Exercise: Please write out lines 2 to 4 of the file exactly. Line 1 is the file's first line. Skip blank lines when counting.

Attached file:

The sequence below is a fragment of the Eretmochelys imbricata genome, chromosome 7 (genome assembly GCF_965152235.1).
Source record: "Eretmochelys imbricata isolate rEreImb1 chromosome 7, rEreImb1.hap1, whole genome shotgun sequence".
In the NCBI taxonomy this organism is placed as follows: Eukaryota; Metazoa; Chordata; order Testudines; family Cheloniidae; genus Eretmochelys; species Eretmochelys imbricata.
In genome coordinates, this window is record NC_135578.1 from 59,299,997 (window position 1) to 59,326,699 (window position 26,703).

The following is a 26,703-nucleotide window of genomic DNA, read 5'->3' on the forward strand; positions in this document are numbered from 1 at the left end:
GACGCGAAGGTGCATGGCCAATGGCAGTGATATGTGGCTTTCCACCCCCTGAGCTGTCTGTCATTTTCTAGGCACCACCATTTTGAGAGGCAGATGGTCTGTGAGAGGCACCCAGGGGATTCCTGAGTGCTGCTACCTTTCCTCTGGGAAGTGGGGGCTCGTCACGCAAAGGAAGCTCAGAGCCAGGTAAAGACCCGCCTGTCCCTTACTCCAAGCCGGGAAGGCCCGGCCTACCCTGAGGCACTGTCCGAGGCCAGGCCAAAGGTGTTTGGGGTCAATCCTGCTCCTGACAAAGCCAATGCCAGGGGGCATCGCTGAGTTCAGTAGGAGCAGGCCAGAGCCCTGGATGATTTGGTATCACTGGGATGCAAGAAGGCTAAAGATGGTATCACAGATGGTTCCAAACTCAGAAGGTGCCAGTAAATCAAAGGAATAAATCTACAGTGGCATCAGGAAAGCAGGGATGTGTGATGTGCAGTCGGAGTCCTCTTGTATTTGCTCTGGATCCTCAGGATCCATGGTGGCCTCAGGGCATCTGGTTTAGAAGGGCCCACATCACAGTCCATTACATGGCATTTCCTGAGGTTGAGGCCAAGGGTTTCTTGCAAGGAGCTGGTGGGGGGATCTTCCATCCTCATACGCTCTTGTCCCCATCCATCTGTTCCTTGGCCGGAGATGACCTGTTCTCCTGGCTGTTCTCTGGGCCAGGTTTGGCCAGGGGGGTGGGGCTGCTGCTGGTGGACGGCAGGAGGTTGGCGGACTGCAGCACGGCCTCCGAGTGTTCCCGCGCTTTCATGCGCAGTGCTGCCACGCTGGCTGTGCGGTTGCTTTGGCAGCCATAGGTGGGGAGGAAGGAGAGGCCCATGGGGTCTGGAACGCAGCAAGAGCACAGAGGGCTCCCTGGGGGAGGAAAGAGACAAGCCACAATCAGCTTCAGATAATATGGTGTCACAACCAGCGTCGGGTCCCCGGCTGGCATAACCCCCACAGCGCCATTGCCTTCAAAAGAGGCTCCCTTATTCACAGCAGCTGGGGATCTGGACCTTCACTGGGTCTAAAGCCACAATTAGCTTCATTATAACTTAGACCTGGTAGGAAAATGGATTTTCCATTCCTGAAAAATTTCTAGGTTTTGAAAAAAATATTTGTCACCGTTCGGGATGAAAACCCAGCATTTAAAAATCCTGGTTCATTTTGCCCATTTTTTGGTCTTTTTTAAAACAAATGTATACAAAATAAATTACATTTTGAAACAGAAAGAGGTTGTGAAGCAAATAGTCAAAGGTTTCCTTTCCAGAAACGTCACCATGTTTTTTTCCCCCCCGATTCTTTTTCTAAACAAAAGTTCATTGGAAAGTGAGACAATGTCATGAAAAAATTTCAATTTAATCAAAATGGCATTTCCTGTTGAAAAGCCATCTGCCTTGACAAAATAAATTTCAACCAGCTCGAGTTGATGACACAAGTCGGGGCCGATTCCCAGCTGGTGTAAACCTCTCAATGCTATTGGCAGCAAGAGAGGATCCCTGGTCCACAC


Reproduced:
Source record: "Eretmochelys imbricata isolate rEreImb1 chromosome 7, rEreImb1.hap1, whole genome shotgun sequence".
In the NCBI taxonomy this organism is placed as follows: Eukaryota; Metazoa; Chordata; order Testudines; family Cheloniidae; genus Eretmochelys; species Eretmochelys imbricata.
In genome coordinates, this window is record NC_135578.1 from 59,299,997 (window position 1) to 59,326,699 (window position 26,703).